Monday, April 06, 2009
There's A Time
I met a customer on my way back home last night.
He is a friendly customer who seldom, if not at all to my recollection, uses his position and authority as customer to his advantage. He has always worked with us in a calm and friendly manner towards a win-win situation. He is very nice as a person.
When we met yesterday, he showed interest to talk longer than just a casual "Hi, how are you?" greetings. We stood by the side of the road for a good 15 minutes, just talking. He was pouring out the grievances from the day's ordeal.
The multinational company he is working for has retrenched its employees again today. Talk about Monday blues...
It was not so much of a shocker to them, since "the buzz has been around since Chinese New Year" in February, but what surprised them most was the selection of people that were retrenched.
He was fortunately spared the axe, but not so lucky were the three people in his team we have worked with all along in several projects together. They still have no clue as to the selection criteria... “redundancy, poor performance, or what?” at a time of economic downturn and aggressive restructuring. A more accurate word is downsizing.
All these while, I had the thinking that multinationals treat their employees better off than local businesses when it comes to downsizing. They are still better as compared to local companies.
It is a surprise to me that this multinational acted exactly like a local business would... the cheapest possible way. Nothing prestigious and happy stories of windfall, but just lots of resentments from the affected people.
Capping the retrenchment benefit at 12 months maximum, those that have worked more than 12 years and those that may have reached their retirement age, have lost out on their fullest extent of severance payable from what used to be, the industrial standard of 26 months maximum payout plus 2 months of notice and severance.
Gone are the days when multinationals have "prestigious severance payouts" that are exemplary and envious to others, especially to employees working in local businesses.
While talking and with deep regrets felt, I cannot help but thought that one of the people he mentioned, in my mind... deserved to be retrenched. It was like payback time, but with little pay for him.
He was the unpleasant one, if nasty is too strong a word, of the lot. We had a difficult time working with him, mostly with his tantrums… at times humiliating too, but we endured because he had the upper-hand of being our customer. Not just to us as his supplier, but to his own team too.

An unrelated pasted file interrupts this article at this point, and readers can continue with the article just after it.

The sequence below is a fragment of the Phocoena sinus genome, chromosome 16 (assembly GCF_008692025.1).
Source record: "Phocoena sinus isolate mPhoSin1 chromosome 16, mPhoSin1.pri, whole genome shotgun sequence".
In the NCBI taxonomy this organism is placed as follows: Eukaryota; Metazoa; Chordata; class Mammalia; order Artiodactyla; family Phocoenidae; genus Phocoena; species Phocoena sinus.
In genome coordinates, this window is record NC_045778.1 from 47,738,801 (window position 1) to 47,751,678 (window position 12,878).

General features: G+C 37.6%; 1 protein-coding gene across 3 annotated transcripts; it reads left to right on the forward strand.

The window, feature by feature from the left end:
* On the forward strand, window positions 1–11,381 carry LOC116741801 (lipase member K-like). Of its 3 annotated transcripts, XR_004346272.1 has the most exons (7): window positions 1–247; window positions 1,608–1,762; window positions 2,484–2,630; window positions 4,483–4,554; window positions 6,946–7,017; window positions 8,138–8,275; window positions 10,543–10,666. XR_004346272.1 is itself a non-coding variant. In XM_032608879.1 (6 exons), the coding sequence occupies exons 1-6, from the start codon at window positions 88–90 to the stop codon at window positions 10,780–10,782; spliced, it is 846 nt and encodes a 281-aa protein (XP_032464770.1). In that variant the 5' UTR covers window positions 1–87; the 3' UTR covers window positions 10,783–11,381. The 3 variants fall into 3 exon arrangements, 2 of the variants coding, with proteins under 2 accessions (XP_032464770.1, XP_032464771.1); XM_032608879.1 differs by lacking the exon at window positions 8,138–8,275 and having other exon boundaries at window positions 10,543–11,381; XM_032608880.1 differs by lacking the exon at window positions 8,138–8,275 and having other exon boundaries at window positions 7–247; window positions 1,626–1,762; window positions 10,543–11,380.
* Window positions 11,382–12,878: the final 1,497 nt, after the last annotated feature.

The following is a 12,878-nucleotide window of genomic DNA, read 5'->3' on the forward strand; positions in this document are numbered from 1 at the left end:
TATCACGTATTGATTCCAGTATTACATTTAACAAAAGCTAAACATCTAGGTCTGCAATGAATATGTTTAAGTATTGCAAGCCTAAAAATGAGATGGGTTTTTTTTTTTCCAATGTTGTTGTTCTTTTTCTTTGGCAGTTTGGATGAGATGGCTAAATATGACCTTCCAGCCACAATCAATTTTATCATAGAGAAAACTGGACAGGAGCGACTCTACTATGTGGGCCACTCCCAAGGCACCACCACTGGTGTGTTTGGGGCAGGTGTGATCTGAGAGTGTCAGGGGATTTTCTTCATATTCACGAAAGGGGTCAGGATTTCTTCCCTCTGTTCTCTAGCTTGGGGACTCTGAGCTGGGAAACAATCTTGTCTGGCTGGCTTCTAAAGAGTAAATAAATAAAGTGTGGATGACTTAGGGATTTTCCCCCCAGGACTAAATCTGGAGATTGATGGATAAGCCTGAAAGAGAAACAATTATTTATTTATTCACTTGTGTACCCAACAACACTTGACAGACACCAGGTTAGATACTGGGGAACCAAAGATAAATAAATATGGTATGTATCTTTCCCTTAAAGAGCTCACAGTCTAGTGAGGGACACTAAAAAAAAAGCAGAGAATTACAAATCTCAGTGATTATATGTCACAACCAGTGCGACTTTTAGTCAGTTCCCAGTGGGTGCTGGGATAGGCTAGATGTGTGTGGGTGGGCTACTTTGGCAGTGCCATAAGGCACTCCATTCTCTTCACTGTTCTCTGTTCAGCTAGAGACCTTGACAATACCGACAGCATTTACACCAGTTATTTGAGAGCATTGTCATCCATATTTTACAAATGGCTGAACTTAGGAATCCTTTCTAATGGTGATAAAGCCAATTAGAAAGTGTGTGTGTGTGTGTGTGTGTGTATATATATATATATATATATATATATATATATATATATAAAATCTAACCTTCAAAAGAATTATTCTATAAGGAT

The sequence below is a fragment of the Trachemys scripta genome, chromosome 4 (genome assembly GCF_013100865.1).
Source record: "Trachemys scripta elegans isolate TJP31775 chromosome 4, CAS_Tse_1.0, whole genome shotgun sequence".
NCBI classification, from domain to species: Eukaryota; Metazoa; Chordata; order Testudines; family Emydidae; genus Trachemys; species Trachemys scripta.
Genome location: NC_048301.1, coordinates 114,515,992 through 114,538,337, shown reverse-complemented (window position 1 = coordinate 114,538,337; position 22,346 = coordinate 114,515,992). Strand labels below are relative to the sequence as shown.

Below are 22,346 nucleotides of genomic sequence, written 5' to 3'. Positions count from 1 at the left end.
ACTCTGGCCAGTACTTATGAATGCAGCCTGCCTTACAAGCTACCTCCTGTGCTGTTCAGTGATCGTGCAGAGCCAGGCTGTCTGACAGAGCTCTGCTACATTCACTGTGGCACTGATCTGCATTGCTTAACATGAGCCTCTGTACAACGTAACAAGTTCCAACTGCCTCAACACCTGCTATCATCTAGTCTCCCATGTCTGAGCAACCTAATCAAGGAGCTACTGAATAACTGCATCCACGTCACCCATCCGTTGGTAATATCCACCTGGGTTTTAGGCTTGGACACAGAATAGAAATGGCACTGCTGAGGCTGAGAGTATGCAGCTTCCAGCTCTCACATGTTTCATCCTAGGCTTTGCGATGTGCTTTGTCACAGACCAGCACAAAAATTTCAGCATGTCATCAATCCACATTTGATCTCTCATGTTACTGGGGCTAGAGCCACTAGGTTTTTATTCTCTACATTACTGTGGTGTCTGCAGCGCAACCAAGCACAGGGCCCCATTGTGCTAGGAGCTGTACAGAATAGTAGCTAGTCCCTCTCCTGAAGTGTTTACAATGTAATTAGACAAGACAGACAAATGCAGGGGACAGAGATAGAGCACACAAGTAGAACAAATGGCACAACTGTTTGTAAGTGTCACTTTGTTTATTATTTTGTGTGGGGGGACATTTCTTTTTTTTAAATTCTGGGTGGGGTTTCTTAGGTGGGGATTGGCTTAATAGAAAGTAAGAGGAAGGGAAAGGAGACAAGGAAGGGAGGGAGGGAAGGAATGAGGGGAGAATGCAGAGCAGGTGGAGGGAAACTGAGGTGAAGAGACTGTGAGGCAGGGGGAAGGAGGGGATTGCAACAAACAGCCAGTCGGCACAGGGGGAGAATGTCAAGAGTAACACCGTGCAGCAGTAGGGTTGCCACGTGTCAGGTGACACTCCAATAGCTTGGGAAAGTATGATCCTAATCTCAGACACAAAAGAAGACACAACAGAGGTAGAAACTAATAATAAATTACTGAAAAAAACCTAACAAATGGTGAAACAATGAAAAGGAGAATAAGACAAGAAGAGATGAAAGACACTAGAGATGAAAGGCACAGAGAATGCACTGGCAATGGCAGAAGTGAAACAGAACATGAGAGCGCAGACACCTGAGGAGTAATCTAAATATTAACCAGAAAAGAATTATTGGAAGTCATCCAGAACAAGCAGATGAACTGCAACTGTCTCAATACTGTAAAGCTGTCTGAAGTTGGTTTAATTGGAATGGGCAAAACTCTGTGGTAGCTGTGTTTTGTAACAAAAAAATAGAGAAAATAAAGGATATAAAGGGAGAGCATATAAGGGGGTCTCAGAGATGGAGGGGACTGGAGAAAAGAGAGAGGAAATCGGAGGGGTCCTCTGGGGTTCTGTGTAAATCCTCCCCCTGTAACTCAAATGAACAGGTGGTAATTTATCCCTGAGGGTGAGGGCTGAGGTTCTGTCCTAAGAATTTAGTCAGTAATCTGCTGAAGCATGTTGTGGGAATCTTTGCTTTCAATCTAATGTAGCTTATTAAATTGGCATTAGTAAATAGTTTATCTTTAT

It is a nasty thing to think this way, but I cannot help it. It is like karma, finally.
I would elaborate the nasty instances that have stayed in my mind, but it will become too personal and too accurate a description of that person I am talking about.
Suffice to say, no one is indispensable.
I was told that the other people affected took it in their stride, though unfortunate and upset, but this guy was furious. He received a rude shock. It must be devastating to think of oneself so highly capable and thus untouchable but selected nonetheless for this round of retrenchment… with a “clause of not being eligible for a rehire within a 2-year period!”
I am not going to relish on someone else’s misfortune. It is just too cruel and vindictive. Mine is coming anyway.
Like their projects that have become idle and made them redundant, so am I. With my many projects nearly finished being transferred to our other low-cost factory across the causeway, I am preparing to close the chapter of my work and career in this present company and line respectively.
I may have mentioned before in one of my previous posts, I think I am prepared for the retrenchment, but I will only know how it feels when that day comes.
I do not blame the company or anyone, this is a business after all and bottom line is crucial, but I do hope this company compensates properly for the pure dedication I, and I know many others like me, have given to the company all these years… 17 years of my personal attention to my work.
We parted ways, but not before we shook hands and hoped for the best for one another, sincerely.
There is a time and a place for everything.